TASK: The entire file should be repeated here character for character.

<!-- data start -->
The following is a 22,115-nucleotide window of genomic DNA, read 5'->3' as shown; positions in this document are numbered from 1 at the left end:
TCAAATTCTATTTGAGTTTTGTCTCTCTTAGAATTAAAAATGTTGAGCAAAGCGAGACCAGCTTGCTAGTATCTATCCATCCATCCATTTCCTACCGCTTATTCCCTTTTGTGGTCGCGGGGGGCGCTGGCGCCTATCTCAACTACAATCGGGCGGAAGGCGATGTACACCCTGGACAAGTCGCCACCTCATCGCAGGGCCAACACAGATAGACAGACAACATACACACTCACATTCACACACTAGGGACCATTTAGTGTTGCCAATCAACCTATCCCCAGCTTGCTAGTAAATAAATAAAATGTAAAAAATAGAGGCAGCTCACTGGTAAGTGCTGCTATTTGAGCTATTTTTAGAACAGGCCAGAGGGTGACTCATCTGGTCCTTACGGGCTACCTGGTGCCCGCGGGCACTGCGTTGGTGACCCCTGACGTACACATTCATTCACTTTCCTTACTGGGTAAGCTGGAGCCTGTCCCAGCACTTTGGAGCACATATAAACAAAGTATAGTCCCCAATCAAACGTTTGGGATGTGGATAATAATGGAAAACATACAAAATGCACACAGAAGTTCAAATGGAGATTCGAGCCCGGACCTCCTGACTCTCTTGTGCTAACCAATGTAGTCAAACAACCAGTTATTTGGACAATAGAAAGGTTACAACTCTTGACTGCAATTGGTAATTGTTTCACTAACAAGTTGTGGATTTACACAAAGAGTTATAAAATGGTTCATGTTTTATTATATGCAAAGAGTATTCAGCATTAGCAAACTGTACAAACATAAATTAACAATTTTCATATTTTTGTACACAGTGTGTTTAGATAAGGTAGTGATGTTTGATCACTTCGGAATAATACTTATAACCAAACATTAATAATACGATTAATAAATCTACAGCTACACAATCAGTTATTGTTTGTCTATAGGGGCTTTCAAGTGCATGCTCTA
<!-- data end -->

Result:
The following is a 22,115-nucleotide window of genomic DNA, read 5'->3' as shown; positions in this document are numbered from 1 at the left end:
TCAAATTCTATTTGAGTTTTGTCTCTCTTAGAATTAAAAATGTTGAGCAAAGCGAGACCAGCTTGCTAGTATCTATCCATCCATCCATTTCCTACCGCTTATTCCCTTTTGTGGTCGCGGGGGGCGCTGGCGCCTATCTCAACTACAATCGGGCGGAAGGCGATGTACACCCTGGACAAGTCGCCACCTCATCGCAGGGCCAACACAGATAGACAGACAACATACACACTCACATTCACACACTAGGGACCATTTAGTGTTGCCAATCAACCTATCCCCAGCTTGCTAGTAAATAAATAAAATGTAAAAAATAGAGGCAGCTCACTGGTAAGTGCTGCTATTTGAGCTATTTTTAGAACAGGCCAGAGGGTGACTCATCTGGTCCTTACGGGCTACCTGGTGCCCGCGGGCACTGCGTTGGTGACCCCTGACGTACACATTCATTCACTTTCCTTACTGGGTAAGCTGGAGCCTGTCCCAGCACTTTGGAGCACATATAAACAAAGTATAGTCCCCAATCAAACGTTTGGGATGTGGATAATAATGGAAAACATACAAAATGCACACAGAAGTTCAAATGGAGATTCGAGCCCGGACCTCCTGACTCTCTTGTGCTAACCAATGTAGTCAAACAACCAGTTATTTGGACAATAGAAAGGTTACAACTCTTGACTGCAATTGGTAATTGTTTCACTAACAAGTTGTGGATTTACACAAAGAGTTATAAAATGGTTCATGTTTTATTATATGCAAAGAGTATTCAGCATTAGCAAACTGTACAAACATAAATTAACAATTTTCATATTTTTGTACACAGTGTGTTTAGATAAGGTAGTGATGTTTGATCACTTCGGAATAATACTTATAACCAAACATTAATAATACGATTAATAAATCTACAGCTACACAATCAGTTATTGTTTGTCTATAGGGGCTTTCAAGTGCATGCTCTA